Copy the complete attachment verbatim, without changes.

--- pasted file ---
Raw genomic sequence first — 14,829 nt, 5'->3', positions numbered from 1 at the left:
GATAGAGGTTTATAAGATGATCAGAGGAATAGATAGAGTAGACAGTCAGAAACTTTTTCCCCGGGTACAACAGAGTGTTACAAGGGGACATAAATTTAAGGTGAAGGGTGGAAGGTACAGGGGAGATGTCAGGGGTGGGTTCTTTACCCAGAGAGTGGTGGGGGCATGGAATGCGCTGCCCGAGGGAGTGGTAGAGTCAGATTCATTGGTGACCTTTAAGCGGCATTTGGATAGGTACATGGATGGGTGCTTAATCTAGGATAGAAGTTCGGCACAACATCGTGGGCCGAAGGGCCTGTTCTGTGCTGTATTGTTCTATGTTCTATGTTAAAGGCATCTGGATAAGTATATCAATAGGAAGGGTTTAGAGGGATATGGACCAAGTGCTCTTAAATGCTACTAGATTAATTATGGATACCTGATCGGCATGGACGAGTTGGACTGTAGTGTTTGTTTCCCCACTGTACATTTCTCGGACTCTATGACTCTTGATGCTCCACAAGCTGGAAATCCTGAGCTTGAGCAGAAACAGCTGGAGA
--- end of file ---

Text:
Raw genomic sequence first — 14,829 nt, 5'->3', positions numbered from 1 at the left:
GATAGAGGTTTATAAGATGATCAGAGGAATAGATAGAGTAGACAGTCAGAAACTTTTTCCCCGGGTACAACAGAGTGTTACAAGGGGACATAAATTTAAGGTGAAGGGTGGAAGGTACAGGGGAGATGTCAGGGGTGGGTTCTTTACCCAGAGAGTGGTGGGGGCATGGAATGCGCTGCCCGAGGGAGTGGTAGAGTCAGATTCATTGGTGACCTTTAAGCGGCATTTGGATAGGTACATGGATGGGTGCTTAATCTAGGATAGAAGTTCGGCACAACATCGTGGGCCGAAGGGCCTGTTCTGTGCTGTATTGTTCTATGTTCTATGTTAAAGGCATCTGGATAAGTATATCAATAGGAAGGGTTTAGAGGGATATGGACCAAGTGCTCTTAAATGCTACTAGATTAATTATGGATACCTGATCGGCATGGACGAGTTGGACTGTAGTGTTTGTTTCCCCACTGTACATTTCTCGGACTCTATGACTCTTGATGCTCCACAAGCTGGAAATCCTGAGCTTGAGCAGAAACAGCTGGAGA